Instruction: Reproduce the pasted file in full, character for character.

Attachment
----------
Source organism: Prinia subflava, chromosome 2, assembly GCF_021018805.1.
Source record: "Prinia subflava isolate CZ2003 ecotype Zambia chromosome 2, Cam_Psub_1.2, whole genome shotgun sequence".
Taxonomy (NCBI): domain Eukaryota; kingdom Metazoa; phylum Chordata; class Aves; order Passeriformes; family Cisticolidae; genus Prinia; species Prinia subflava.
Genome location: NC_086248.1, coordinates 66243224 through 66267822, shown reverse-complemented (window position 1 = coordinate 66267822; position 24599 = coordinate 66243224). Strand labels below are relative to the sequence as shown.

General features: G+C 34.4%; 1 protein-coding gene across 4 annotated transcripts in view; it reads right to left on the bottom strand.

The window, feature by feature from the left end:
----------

Source organism: Prinia subflava, chromosome 2, assembly GCF_021018805.1.
Source record: "Prinia subflava isolate CZ2003 ecotype Zambia chromosome 2, Cam_Psub_1.2, whole genome shotgun sequence".
Taxonomy (NCBI): domain Eukaryota; kingdom Metazoa; phylum Chordata; class Aves; order Passeriformes; family Cisticolidae; genus Prinia; species Prinia subflava.
Genome location: NC_086248.1, coordinates 66243224 through 66267822, shown reverse-complemented (window position 1 = coordinate 66267822; position 24599 = coordinate 66243224). Strand labels below are relative to the sequence as shown.

General features: G+C 34.4%; 1 protein-coding gene across 4 annotated transcripts in view; it reads right to left on the bottom strand.

The window, feature by feature from the left end: